How has The Hundred impacted cricket
Cricket has always been a complicated game. We have had overs of four, five and eight balls at various points in time before six-ball overs became the standard from 1979-80. And now we have The Hundred, with sets of five balls that can be stretched to 10, with 20 balls the maximum quota of each bowler. The average runtime of a Hundred game is about 150 minutes, the length of a standard Bollywood movie, with similar drama to boot.
At a time when cricket ought to have been simplifying itself to find more global appeal, The Hundred is further messing with minds. Talk of how this might revolutionise cricket the way T20 or one-day did is already gaining traction. But instead of jumping to conclusions, let’s discuss the main talking points of the new league as it completes its first week.
To kick off a new format with a women’s game – a thriller between Oval Invincibles and Manchester Originals at the Oval – was a brilliant move. With equal prize money and the same branding reserved for both the men’s and women’s teams, The Hundred is already setting new goals for the Women’s Big Bash and especially the Indian Premier League.
The quality of cricket too has been top-class. If South African Dane van Niekerk bossed it with her all-round skills in the inaugural game (only 16 runs conceded from 15 balls followed by a 42-ball 56), there has been a deluge of fine performances, especially in spin bowling. Birmingham Phoenix’s slow left-armer Kirstie Gordon was a revelation with her 3/14 against Originals, while Scottish Abtaha Maqsood promised more after taking 2/14 in the same match. Harmanpreet Kaur (Originals) too has got off to an encouraging start but it’s Northern Superchargers’ Jemimah Rodrigues who is hitting the right notes with scores of 92 (against Welsh Fire) and 60 (against Trent Rockets).
Here’s the thing about T20 cricket: if shifted from a featherbed to a turner, the format can be quite exhilarating. Ask Matt Parkinson, who took 4/19 to set up Originals’ six-wicket win at home against Birmingham Phoenix. There was this ball, a leg-break that pitched outside Chris Cooke’s leg stump and spun square to hit the top of his off, that has become a rage in the English press. But there has also been considerable criticism of the Old Trafford pitch as an aftermath, Ben Stokes leading the charge with this tweet: “What a horrific wicket at Old Trafford”.
Cut to Monday, where on a dry but better Nottingham pitch, Stokes skies a ball from off-spinner Matthew Carter while trying to clear extra cover. With very little pace offered off the hand or the pitch, spinners make stroke-making very difficult. But this is the Hundred, with a shorter Powerplay (25 balls) and a rider that five balls can easily stretch to 10 if the captain wants to keep pressure. And with the ends changing every 10 balls (or two sets of fives), the only way a batsman can get off strike is to take a run.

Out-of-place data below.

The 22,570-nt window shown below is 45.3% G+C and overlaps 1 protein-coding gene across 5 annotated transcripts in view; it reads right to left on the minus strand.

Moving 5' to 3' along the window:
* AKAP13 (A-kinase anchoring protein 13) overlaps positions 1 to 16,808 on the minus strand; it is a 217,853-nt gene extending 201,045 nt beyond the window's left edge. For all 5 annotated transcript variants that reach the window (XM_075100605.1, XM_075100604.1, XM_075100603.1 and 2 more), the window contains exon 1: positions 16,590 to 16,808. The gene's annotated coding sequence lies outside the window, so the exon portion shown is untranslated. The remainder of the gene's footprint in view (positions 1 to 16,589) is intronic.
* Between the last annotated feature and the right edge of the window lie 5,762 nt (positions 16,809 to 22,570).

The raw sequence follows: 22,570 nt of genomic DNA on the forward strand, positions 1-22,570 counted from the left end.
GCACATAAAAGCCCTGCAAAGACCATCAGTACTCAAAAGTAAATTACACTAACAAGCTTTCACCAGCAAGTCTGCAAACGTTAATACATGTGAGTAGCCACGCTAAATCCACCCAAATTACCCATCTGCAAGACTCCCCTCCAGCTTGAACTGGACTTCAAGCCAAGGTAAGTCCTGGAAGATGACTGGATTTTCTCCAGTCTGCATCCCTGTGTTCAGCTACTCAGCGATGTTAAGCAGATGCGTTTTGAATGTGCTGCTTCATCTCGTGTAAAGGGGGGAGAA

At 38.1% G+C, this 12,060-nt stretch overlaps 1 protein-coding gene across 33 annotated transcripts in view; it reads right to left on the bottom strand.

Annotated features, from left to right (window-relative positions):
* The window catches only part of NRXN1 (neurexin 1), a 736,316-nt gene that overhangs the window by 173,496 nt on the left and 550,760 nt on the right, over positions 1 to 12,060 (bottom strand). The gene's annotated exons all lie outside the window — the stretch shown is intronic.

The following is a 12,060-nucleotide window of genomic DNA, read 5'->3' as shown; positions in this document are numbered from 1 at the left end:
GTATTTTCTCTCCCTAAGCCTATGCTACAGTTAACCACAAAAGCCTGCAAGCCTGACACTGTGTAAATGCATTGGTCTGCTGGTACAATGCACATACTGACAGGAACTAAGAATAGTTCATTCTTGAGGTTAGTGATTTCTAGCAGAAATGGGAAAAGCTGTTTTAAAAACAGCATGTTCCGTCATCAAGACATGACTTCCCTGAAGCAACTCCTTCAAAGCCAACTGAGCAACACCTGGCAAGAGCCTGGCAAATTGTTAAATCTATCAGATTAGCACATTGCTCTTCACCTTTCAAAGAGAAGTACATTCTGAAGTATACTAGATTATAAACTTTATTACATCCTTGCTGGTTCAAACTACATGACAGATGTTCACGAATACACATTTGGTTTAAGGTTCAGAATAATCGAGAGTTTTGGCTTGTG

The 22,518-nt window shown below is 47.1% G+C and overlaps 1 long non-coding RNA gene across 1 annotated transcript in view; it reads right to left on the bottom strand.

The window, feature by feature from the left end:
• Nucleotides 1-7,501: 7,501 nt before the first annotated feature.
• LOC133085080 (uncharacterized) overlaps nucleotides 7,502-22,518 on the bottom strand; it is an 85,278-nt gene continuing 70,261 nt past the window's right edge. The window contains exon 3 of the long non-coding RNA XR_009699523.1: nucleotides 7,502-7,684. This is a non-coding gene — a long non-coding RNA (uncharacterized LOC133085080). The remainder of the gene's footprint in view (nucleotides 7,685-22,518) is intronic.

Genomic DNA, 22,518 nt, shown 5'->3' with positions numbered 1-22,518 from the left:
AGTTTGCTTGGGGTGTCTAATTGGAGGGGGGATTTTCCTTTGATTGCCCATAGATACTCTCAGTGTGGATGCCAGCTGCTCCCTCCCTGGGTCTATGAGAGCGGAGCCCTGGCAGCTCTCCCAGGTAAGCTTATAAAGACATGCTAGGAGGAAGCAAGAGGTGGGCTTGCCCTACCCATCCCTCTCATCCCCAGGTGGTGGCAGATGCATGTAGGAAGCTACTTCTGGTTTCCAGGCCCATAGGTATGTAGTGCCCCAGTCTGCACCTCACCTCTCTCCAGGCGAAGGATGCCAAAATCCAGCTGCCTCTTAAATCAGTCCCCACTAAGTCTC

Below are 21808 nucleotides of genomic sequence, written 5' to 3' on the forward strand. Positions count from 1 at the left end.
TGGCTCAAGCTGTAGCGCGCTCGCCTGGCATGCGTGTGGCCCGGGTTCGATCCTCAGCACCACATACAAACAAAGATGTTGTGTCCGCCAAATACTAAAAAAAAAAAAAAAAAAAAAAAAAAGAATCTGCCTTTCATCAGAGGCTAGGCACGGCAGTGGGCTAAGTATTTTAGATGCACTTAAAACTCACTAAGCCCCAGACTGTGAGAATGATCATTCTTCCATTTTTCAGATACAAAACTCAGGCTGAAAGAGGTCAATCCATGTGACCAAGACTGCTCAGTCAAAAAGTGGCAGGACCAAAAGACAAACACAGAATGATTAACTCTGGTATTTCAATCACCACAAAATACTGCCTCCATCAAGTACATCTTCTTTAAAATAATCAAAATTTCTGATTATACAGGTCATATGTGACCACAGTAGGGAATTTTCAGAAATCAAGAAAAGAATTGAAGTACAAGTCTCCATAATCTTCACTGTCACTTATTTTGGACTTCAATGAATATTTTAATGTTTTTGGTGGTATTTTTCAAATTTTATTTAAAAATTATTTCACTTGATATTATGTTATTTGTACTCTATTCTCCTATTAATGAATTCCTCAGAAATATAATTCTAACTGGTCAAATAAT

Bowlers, as a result, have a distinct edge. Now consider the reverse, where a bowler has been spanked for two consecutive boundaries and is struggling to find his length. One ball fewer than the conventional set here and the bowler knows he has a better chance of getting out of it with minimal damage.
Interestingly, both the one-day (Gillette Cup) and T20 formats (T20 blast) originated in England, triggered by the need to keep the game relevant to the masses as well as sponsors. Both were born out of necessity, shunned at first before becoming money-spinners for the International Cricket Council (ICC) and cricket boards like India and Australia.
There wasn’t perhaps a need to overcomplicate a well-received format like Twenty20, which has already been the vehicle of promotion for many lower-tier cricket nations. Especially as the T10 has been around for some time as well. If T10 eventually finds acceptance, cricket’s viewing time can be slashed to 75 minutes, less than that of football, making it a competitive alternative in the global market.
The Hundred, on the other hand, is somewhere between T20 and T10, a slightly different version with the tagline of “Every Ball Counts” that will take some time for audiences to warm up to it. The ECB are heavily banking on it. Having never rivalled the success of the IPL or the Big Bash, this seems another attempt by the English board to play catch-up.